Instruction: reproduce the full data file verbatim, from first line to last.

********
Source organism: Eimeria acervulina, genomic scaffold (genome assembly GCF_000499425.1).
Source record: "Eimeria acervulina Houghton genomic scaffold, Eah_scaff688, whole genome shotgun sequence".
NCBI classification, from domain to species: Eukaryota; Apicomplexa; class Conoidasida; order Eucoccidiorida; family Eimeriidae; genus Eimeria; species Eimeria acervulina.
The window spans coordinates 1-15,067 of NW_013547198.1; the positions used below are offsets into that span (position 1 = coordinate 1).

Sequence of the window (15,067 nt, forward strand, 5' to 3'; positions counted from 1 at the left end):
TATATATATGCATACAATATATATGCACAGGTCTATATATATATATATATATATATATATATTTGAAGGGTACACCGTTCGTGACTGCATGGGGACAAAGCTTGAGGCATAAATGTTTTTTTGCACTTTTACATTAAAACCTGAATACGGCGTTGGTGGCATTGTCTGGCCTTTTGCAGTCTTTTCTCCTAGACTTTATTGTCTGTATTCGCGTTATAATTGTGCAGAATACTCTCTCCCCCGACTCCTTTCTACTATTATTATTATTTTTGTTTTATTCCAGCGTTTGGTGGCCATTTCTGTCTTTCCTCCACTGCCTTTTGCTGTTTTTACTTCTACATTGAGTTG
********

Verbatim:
Source organism: Eimeria acervulina, genomic scaffold (genome assembly GCF_000499425.1).
Source record: "Eimeria acervulina Houghton genomic scaffold, Eah_scaff688, whole genome shotgun sequence".
NCBI classification, from domain to species: Eukaryota; Apicomplexa; class Conoidasida; order Eucoccidiorida; family Eimeriidae; genus Eimeria; species Eimeria acervulina.
The window spans coordinates 1-15,067 of NW_013547198.1; the positions used below are offsets into that span (position 1 = coordinate 1).

Sequence of the window (15,067 nt, forward strand, 5' to 3'; positions counted from 1 at the left end):
TATATATATGCATACAATATATATGCACAGGTCTATATATATATATATATATATATATATATTTGAAGGGTACACCGTTCGTGACTGCATGGGGACAAAGCTTGAGGCATAAATGTTTTTTTGCACTTTTACATTAAAACCTGAATACGGCGTTGGTGGCATTGTCTGGCCTTTTGCAGTCTTTTCTCCTAGACTTTATTGTCTGTATTCGCGTTATAATTGTGCAGAATACTCTCTCCCCCGACTCCTTTCTACTATTATTATTATTTTTGTTTTATTCCAGCGTTTGGTGGCCATTTCTGTCTTTCCTCCACTGCCTTTTGCTGTTTTTACTTCTACATTGAGTTG